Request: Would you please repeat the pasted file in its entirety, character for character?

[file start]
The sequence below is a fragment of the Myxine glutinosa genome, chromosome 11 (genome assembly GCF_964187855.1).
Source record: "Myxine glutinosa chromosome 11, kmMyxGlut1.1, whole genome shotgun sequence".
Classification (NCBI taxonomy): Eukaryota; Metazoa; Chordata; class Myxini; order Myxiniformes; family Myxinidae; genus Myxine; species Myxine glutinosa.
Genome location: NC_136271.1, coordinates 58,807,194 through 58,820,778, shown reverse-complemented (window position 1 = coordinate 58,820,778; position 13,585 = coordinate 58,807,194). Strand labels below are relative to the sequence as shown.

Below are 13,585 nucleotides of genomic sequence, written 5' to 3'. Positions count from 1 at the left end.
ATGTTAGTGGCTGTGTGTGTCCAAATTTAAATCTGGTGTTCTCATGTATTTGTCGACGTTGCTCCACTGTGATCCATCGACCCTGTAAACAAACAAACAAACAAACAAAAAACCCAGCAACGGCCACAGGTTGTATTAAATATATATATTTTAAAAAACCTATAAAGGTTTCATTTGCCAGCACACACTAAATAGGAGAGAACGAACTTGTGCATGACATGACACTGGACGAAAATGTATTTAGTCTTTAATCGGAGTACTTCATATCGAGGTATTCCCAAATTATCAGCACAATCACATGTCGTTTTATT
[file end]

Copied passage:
The sequence below is a fragment of the Myxine glutinosa genome, chromosome 11 (genome assembly GCF_964187855.1).
Source record: "Myxine glutinosa chromosome 11, kmMyxGlut1.1, whole genome shotgun sequence".
Classification (NCBI taxonomy): Eukaryota; Metazoa; Chordata; class Myxini; order Myxiniformes; family Myxinidae; genus Myxine; species Myxine glutinosa.
Genome location: NC_136271.1, coordinates 58,807,194 through 58,820,778, shown reverse-complemented (window position 1 = coordinate 58,820,778; position 13,585 = coordinate 58,807,194). Strand labels below are relative to the sequence as shown.

Below are 13,585 nucleotides of genomic sequence, written 5' to 3'. Positions count from 1 at the left end.
ATGTTAGTGGCTGTGTGTGTCCAAATTTAAATCTGGTGTTCTCATGTATTTGTCGACGTTGCTCCACTGTGATCCATCGACCCTGTAAACAAACAAACAAACAAACAAAAAACCCAGCAACGGCCACAGGTTGTATTAAATATATATATTTTAAAAAACCTATAAAGGTTTCATTTGCCAGCACACACTAAATAGGAGAGAACGAACTTGTGCATGACATGACACTGGACGAAAATGTATTTAGTCTTTAATCGGAGTACTTCATATCGAGGTATTCCCAAATTATCAGCACAATCACATGTCGTTTTATT